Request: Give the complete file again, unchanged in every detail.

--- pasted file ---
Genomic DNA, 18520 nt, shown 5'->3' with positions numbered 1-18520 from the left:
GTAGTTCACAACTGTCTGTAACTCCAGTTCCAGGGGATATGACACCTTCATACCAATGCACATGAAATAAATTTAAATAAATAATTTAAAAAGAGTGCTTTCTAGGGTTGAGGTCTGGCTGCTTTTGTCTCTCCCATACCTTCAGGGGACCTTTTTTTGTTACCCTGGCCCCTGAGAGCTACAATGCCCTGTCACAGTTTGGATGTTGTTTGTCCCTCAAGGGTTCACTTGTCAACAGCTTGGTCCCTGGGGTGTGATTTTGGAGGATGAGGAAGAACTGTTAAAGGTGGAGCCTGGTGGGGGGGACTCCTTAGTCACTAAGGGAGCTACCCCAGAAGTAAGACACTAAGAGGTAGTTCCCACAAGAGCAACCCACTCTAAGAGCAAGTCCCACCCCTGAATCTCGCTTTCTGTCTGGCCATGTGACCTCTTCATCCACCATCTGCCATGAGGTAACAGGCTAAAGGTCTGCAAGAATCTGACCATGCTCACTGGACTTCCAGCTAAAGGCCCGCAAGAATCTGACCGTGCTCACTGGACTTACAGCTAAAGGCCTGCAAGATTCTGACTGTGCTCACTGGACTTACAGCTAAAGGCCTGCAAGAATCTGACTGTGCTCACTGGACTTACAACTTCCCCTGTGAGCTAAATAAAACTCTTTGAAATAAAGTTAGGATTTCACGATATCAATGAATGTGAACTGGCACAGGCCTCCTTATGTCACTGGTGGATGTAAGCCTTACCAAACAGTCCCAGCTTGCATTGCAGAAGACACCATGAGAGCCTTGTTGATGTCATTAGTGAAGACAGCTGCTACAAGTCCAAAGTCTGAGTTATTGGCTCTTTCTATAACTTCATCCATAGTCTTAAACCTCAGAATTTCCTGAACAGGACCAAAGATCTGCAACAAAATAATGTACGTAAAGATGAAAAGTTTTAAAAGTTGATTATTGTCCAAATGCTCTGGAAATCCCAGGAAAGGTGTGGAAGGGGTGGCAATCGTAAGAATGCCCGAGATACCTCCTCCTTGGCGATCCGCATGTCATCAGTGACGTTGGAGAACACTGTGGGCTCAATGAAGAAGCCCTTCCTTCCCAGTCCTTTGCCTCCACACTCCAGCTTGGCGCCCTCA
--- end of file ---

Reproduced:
Genomic DNA, 18520 nt, shown 5'->3' with positions numbered 1-18520 from the left:
GTAGTTCACAACTGTCTGTAACTCCAGTTCCAGGGGATATGACACCTTCATACCAATGCACATGAAATAAATTTAAATAAATAATTTAAAAAGAGTGCTTTCTAGGGTTGAGGTCTGGCTGCTTTTGTCTCTCCCATACCTTCAGGGGACCTTTTTTTGTTACCCTGGCCCCTGAGAGCTACAATGCCCTGTCACAGTTTGGATGTTGTTTGTCCCTCAAGGGTTCACTTGTCAACAGCTTGGTCCCTGGGGTGTGATTTTGGAGGATGAGGAAGAACTGTTAAAGGTGGAGCCTGGTGGGGGGGACTCCTTAGTCACTAAGGGAGCTACCCCAGAAGTAAGACACTAAGAGGTAGTTCCCACAAGAGCAACCCACTCTAAGAGCAAGTCCCACCCCTGAATCTCGCTTTCTGTCTGGCCATGTGACCTCTTCATCCACCATCTGCCATGAGGTAACAGGCTAAAGGTCTGCAAGAATCTGACCATGCTCACTGGACTTCCAGCTAAAGGCCCGCAAGAATCTGACCGTGCTCACTGGACTTACAGCTAAAGGCCTGCAAGATTCTGACTGTGCTCACTGGACTTACAGCTAAAGGCCTGCAAGAATCTGACTGTGCTCACTGGACTTACAACTTCCCCTGTGAGCTAAATAAAACTCTTTGAAATAAAGTTAGGATTTCACGATATCAATGAATGTGAACTGGCACAGGCCTCCTTATGTCACTGGTGGATGTAAGCCTTACCAAACAGTCCCAGCTTGCATTGCAGAAGACACCATGAGAGCCTTGTTGATGTCATTAGTGAAGACAGCTGCTACAAGTCCAAAGTCTGAGTTATTGGCTCTTTCTATAACTTCATCCATAGTCTTAAACCTCAGAATTTCCTGAACAGGACCAAAGATCTGCAACAAAATAATGTACGTAAAGATGAAAAGTTTTAAAAGTTGATTATTGTCCAAATGCTCTGGAAATCCCAGGAAAGGTGTGGAAGGGGTGGCAATCGTAAGAATGCCCGAGATACCTCCTCCTTGGCGATCCGCATGTCATCAGTGACGTTGGAGAACACTGTGGGCTCAATGAAGAAGCCCTTCCTTCCCAGTCCTTTGCCTCCACACTCCAGCTTGGCGCCCTCA